All this leads Krol to conclude that God’s speech was about whether Job had the right to be angry at his suffering, accuse God of wrongdoing, justify himself, and end his life of suffering. Krol says that the behemoth and leviathan demonstrate that it’s ridiculous for Job to think such thoughts. God alone has complete control over creation, suffering and evil, and once Job realizes this, he humbles himself before God, repents, and eventually is blessed with twice as much the wealth and fortune as he had previously.

But Krol makes the point that the behemoth and leviathan represent supernatural suffering and evil in Job’s life, and that only God could stand up to them and bring them to an end. I don’t know if he’s right, but I do take issue as to whether or not it really matters what kind of creatures the behemoth and leviathan are. And I think he realizes that because he finally concludes they’re hippos and crocodiles.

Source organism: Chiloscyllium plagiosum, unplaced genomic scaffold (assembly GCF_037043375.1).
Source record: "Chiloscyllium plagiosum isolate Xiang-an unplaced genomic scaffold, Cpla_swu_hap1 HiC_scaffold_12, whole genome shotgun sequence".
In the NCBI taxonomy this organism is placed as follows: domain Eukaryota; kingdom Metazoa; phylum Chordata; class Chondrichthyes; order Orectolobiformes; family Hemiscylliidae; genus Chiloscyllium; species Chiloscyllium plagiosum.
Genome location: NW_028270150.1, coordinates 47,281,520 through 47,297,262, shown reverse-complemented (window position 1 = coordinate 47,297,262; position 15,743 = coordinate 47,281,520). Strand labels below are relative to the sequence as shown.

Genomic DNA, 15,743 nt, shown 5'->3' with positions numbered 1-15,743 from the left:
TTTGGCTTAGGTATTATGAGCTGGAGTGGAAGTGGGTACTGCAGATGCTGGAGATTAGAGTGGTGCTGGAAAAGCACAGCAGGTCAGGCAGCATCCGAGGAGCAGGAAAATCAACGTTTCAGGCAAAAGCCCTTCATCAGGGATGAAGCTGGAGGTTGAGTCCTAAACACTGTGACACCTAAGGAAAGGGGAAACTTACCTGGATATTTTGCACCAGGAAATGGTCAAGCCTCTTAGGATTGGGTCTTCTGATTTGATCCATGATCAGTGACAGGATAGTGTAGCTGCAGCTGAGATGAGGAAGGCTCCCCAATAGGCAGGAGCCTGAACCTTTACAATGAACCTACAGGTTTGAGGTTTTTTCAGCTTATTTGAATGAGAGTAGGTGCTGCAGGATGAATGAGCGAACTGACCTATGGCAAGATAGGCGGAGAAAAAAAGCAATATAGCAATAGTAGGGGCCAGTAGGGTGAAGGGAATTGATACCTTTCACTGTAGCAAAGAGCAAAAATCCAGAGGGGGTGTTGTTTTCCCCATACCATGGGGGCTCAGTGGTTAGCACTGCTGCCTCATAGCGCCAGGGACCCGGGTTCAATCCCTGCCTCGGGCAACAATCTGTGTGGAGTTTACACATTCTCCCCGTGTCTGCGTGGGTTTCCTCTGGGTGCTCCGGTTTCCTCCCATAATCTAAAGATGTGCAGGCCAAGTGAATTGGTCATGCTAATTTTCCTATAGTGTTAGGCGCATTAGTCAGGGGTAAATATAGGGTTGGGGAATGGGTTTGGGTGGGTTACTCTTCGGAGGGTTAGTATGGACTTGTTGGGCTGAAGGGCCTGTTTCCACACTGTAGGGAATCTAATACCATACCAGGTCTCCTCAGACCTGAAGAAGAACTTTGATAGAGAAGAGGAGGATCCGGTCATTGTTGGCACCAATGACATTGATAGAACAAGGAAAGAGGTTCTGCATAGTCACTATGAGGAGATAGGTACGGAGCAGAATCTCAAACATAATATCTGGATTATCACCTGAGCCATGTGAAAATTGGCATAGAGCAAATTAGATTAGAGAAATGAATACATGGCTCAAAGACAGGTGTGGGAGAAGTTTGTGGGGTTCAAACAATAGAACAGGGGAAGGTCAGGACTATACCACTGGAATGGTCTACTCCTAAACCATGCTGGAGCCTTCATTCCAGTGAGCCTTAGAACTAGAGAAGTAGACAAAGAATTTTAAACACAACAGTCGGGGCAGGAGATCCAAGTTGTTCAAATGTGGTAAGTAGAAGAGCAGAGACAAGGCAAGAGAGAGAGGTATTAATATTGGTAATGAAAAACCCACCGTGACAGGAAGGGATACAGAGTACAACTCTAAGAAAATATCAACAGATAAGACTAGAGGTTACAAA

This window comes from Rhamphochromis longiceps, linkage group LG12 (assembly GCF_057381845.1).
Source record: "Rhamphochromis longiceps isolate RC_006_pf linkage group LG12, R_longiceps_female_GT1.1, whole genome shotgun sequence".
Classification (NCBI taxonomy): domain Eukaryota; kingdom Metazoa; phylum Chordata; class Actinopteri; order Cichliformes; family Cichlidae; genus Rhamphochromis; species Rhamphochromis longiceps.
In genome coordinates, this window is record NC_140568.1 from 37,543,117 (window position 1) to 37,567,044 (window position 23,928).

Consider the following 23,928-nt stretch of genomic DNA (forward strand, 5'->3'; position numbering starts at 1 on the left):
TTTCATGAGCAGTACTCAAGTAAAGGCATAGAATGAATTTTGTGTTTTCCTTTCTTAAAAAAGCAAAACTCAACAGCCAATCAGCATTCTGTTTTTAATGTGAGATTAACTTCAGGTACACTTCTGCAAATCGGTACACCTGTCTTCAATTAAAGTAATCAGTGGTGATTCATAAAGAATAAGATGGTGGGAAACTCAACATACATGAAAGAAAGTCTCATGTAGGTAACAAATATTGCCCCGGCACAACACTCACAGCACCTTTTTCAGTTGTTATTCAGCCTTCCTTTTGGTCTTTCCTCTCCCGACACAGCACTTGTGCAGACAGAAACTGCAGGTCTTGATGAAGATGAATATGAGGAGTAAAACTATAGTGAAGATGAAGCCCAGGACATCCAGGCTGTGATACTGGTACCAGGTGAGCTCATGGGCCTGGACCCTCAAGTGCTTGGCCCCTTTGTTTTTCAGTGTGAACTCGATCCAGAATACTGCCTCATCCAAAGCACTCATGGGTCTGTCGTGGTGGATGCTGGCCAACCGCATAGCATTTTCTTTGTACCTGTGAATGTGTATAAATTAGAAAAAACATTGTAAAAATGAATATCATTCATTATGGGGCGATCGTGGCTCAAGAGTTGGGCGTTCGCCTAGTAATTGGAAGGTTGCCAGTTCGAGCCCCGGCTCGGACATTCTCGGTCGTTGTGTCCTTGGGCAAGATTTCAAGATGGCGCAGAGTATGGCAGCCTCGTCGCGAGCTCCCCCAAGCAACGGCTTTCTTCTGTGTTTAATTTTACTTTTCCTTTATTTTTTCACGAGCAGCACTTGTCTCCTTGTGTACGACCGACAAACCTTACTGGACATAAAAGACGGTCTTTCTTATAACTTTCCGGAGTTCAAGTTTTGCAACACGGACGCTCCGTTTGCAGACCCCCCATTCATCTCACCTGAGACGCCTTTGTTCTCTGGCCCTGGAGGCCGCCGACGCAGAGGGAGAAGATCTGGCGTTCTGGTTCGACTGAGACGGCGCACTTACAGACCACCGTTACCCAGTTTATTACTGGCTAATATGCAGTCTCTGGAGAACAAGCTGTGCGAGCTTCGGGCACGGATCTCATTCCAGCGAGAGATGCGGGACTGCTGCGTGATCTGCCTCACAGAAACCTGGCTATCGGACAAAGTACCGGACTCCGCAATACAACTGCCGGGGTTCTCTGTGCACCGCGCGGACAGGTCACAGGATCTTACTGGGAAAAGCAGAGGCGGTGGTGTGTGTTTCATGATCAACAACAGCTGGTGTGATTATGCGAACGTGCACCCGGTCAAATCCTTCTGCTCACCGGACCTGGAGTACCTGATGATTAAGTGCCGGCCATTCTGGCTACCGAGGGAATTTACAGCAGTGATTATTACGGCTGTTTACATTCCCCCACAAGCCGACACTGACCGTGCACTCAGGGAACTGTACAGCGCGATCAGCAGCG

I don’t think we can simply dismiss what these creatures are and turn them into an allegory or metaphor just to explain a Biblical concept. If we believe that the Bible is God’s word- as Krol does- then we have to accept it in its entirety, and that includes taking it for what it’s meant to be. Did God intend for the identification of these creatures to be irrelevant? If so, then why did he waste time describing them with such vivid detail? Just so we’d know that he’s all powerful? I think there’s much more to it than that.